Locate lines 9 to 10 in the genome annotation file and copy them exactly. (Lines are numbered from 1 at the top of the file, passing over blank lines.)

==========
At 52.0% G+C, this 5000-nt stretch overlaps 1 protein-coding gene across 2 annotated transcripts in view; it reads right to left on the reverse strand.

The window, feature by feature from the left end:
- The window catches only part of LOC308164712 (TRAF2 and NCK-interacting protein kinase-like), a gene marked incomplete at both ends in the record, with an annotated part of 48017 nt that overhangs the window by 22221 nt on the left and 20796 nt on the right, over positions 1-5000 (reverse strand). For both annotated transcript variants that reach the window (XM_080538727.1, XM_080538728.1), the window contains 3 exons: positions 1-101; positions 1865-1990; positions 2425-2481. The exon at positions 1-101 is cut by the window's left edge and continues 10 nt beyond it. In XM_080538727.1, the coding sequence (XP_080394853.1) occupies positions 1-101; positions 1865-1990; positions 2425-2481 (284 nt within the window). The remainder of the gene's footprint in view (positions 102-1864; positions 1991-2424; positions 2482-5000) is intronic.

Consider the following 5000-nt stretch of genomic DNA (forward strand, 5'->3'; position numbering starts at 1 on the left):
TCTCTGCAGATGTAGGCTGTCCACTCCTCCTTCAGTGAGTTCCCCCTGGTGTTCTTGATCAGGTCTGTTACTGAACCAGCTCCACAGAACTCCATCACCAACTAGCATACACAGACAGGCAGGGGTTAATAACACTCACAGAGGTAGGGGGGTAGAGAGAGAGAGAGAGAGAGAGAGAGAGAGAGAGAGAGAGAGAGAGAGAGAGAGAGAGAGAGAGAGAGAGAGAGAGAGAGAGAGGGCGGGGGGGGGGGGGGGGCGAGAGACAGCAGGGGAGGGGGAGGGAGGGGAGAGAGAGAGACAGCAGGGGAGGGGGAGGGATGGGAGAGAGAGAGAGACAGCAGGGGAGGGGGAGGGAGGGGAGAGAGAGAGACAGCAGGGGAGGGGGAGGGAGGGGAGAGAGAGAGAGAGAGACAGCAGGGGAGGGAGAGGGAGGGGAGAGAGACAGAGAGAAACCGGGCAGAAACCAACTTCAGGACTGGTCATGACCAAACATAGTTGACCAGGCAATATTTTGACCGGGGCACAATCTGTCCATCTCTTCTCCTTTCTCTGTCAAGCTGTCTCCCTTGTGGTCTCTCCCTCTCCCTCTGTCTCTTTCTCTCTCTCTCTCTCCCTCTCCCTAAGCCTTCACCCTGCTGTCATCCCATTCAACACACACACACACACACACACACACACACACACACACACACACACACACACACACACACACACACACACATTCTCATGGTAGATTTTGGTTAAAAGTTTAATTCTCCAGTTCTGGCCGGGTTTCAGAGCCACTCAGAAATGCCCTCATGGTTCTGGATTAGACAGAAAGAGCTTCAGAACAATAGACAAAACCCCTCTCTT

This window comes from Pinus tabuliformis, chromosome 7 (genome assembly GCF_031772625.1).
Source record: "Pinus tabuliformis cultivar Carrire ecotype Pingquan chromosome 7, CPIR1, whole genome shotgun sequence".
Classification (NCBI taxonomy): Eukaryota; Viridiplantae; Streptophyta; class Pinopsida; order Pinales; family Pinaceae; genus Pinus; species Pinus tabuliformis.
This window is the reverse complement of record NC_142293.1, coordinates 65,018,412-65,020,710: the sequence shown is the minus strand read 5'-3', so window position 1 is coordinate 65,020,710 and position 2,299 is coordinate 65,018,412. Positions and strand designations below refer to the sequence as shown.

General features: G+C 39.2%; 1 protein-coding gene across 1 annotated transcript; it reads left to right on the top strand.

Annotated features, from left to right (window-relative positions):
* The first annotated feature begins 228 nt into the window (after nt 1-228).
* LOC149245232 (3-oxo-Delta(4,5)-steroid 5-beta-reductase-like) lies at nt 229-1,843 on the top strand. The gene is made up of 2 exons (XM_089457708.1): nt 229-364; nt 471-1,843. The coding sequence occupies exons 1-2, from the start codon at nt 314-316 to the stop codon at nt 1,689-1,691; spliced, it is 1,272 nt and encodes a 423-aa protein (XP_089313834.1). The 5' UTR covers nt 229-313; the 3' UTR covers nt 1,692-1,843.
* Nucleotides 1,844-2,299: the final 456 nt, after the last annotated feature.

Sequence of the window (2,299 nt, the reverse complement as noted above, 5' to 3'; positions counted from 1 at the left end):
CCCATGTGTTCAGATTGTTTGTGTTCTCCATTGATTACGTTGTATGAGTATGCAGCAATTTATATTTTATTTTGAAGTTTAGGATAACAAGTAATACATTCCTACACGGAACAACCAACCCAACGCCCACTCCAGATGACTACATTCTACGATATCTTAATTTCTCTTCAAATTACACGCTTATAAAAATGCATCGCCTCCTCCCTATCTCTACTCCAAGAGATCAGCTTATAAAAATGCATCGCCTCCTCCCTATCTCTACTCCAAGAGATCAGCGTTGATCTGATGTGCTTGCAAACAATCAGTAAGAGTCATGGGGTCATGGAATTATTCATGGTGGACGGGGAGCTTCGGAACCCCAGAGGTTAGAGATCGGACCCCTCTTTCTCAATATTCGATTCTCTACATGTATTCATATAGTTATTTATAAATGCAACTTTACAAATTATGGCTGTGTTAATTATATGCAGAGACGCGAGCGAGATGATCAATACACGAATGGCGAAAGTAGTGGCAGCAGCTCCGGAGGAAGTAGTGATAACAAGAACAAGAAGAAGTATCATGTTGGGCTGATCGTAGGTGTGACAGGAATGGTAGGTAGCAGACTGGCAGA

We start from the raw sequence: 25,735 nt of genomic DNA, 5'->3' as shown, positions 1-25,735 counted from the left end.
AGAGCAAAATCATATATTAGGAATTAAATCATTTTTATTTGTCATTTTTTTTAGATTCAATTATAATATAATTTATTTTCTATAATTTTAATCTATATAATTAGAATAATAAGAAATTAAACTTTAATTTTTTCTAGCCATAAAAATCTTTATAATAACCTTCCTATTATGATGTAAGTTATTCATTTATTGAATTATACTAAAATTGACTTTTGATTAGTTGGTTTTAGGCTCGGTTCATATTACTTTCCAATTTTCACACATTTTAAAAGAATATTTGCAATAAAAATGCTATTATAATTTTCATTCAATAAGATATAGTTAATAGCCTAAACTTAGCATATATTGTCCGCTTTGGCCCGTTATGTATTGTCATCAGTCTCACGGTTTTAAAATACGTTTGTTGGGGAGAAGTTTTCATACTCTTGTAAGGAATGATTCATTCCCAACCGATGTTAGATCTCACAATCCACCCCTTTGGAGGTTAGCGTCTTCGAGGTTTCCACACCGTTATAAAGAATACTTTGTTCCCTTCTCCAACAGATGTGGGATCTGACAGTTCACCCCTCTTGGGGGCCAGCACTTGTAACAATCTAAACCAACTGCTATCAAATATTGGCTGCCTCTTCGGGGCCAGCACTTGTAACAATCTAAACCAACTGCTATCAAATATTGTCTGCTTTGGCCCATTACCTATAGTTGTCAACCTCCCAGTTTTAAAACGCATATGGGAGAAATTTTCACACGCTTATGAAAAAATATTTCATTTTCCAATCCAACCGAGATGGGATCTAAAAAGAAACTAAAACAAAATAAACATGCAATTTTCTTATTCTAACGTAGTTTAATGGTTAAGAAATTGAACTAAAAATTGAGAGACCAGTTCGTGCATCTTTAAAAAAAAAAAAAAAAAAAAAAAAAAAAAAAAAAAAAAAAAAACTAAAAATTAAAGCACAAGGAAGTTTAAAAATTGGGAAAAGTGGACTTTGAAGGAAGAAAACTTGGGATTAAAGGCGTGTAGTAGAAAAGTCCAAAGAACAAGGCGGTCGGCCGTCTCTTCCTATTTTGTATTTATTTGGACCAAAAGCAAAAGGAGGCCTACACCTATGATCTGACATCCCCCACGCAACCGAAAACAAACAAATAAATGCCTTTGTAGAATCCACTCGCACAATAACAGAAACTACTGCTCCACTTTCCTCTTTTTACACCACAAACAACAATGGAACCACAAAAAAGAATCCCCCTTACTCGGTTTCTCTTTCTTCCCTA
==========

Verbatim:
This window is the reverse complement of record NC_142293.1, coordinates 65,018,412-65,020,710: the sequence shown is the minus strand read 5'-3', so window position 1 is coordinate 65,020,710 and position 2,299 is coordinate 65,018,412. Positions and strand designations below refer to the sequence as shown.

General features: G+C 39.2%; 1 protein-coding gene across 1 annotated transcript; it reads left to right on the top strand.